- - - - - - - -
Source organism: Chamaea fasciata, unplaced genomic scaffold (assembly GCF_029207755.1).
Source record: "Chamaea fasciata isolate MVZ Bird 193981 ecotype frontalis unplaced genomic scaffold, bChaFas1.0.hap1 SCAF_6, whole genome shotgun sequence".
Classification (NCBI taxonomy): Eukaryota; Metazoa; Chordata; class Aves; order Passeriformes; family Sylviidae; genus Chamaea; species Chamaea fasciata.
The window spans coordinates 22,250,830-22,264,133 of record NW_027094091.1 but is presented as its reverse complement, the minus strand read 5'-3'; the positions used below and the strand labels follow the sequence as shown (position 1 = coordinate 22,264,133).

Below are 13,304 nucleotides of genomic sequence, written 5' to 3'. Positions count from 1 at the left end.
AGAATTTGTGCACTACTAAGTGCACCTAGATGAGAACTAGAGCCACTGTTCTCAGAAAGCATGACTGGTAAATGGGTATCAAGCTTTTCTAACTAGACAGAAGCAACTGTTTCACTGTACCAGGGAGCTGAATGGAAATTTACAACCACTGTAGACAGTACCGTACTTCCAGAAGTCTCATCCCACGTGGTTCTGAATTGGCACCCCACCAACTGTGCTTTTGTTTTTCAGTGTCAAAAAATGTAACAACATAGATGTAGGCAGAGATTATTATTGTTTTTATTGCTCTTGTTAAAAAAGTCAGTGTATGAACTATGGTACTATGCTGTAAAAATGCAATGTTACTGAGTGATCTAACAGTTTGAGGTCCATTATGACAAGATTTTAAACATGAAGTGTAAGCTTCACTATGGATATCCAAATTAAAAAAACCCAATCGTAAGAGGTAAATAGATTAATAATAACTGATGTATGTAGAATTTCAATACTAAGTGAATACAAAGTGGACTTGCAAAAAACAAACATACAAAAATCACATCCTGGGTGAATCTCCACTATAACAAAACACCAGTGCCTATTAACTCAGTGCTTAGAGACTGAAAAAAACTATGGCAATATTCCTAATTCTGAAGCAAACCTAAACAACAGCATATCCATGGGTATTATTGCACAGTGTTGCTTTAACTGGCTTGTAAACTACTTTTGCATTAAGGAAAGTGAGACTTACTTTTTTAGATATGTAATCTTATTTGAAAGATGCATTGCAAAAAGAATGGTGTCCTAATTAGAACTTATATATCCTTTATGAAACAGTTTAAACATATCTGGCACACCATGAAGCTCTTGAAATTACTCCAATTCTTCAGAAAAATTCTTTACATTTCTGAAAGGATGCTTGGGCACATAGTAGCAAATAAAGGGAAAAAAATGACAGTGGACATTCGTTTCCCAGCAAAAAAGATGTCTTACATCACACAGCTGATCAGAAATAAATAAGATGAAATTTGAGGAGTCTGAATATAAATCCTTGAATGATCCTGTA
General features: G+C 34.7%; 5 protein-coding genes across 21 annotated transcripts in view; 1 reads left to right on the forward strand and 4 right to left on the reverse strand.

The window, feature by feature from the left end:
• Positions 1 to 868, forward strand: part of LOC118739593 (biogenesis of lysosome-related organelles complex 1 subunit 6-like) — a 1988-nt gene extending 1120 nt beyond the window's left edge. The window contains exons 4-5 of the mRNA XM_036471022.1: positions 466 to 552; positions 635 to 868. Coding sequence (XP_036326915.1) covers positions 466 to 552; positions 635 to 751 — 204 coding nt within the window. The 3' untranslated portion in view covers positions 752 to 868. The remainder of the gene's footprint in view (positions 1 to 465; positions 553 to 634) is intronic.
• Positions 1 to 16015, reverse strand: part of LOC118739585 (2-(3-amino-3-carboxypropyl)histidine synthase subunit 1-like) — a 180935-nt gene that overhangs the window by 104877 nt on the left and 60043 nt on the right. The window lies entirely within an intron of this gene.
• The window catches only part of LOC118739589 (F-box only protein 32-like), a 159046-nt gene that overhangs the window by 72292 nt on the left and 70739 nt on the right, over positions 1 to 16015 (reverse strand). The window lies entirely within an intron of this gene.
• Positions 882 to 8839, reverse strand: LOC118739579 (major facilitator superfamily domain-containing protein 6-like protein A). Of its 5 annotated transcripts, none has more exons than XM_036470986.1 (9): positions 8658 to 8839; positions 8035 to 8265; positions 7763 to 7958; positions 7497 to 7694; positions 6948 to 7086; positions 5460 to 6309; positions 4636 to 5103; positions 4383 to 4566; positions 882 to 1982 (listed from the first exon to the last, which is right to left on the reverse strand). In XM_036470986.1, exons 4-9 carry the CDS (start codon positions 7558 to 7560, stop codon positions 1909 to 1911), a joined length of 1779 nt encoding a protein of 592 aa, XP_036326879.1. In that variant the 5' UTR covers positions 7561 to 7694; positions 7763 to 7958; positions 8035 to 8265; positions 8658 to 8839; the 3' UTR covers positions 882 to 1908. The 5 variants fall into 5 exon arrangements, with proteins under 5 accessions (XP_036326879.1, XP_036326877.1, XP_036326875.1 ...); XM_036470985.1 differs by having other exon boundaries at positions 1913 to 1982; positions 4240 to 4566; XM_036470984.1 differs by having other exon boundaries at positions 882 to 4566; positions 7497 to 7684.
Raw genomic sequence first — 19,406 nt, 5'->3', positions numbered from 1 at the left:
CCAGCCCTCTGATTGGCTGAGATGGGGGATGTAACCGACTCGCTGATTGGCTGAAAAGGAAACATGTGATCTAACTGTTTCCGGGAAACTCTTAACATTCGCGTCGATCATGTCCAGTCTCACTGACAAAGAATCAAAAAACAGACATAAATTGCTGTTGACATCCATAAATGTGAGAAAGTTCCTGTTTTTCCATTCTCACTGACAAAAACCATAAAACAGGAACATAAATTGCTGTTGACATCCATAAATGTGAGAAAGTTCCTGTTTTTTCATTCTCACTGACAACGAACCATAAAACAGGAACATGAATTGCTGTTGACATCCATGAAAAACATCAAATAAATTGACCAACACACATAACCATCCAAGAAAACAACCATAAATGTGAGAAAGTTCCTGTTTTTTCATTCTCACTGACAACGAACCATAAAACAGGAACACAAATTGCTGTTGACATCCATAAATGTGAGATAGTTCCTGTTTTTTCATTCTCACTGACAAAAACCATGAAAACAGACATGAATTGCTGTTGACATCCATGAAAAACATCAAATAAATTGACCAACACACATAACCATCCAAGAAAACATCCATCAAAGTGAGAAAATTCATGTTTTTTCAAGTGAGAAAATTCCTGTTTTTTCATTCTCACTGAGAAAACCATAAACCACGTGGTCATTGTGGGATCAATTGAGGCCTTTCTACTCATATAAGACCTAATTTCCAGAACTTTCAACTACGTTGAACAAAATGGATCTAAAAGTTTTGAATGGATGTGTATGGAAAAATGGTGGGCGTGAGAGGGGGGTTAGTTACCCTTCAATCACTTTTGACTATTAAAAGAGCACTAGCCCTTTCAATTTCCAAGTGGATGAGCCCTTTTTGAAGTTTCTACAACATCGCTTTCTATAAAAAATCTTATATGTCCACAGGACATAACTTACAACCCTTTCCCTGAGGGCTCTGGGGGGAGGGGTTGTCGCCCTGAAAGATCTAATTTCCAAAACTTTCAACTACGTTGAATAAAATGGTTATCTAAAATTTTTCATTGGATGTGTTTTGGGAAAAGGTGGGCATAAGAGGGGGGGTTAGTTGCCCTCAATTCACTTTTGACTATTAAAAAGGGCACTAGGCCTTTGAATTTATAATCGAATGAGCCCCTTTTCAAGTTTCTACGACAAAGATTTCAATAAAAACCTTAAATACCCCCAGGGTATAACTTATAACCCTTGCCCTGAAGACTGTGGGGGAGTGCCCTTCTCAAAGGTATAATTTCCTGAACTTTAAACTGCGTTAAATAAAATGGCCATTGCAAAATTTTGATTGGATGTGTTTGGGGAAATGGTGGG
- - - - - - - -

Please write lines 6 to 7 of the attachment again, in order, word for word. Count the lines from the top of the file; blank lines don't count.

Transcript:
AGAATTTGTGCACTACTAAGTGCACCTAGATGAGAACTAGAGCCACTGTTCTCAGAAAGCATGACTGGTAAATGGGTATCAAGCTTTTCTAACTAGACAGAAGCAACTGTTTCACTGTACCAGGGAGCTGAATGGAAATTTACAACCACTGTAGACAGTACCGTACTTCCAGAAGTCTCATCCCACGTGGTTCTGAATTGGCACCCCACCAACTGTGCTTTTGTTTTTCAGTGTCAAAAAATGTAACAACATAGATGTAGGCAGAGATTATTATTGTTTTTATTGCTCTTGTTAAAAAAGTCAGTGTATGAACTATGGTACTATGCTGTAAAAATGCAATGTTACTGAGTGATCTAACAGTTTGAGGTCCATTATGACAAGATTTTAAACATGAAGTGTAAGCTTCACTATGGATATCCAAATTAAAAAAACCCAATCGTAAGAGGTAAATAGATTAATAATAACTGATGTATGTAGAATTTCAATACTAAGTGAATACAAAGTGGACTTGCAAAAAACAAACATACAAAAATCACATCCTGGGTGAATCTCCACTATAACAAAACACCAGTGCCTATTAACTCAGTGCTTAGAGACTGAAAAAAACTATGGCAATATTCCTAATTCTGAAGCAAACCTAAACAACAGCATATCCATGGGTATTATTGCACAGTGTTGCTTTAACTGGCTTGTAAACTACTTTTGCATTAAGGAAAGTGAGACTTACTTTTTTAGATATGTAATCTTATTTGAAAGATGCATTGCAAAAAGAATGGTGTCCTAATTAGAACTTATATATCCTTTATGAAACAGTTTAAACATATCTGGCACACCATGAAGCTCTTGAAATTACTCCAATTCTTCAGAAAAATTCTTTACATTTCTGAAAGGATGCTTGGGCACATAGTAGCAAATAAAGGGAAAAAAATGACAGTGGACATTCGTTTCCCAGCAAAAAAGATGTCTTACATCACACAGCTGATCAGAAATAAATAAGATGAAATTTGAGGAGTCTGAATATAAATCCTTGAATGATCCTGTA
General features: G+C 34.7%; 5 protein-coding genes across 21 annotated transcripts in view; 1 reads left to right on the forward strand and 4 right to left on the reverse strand.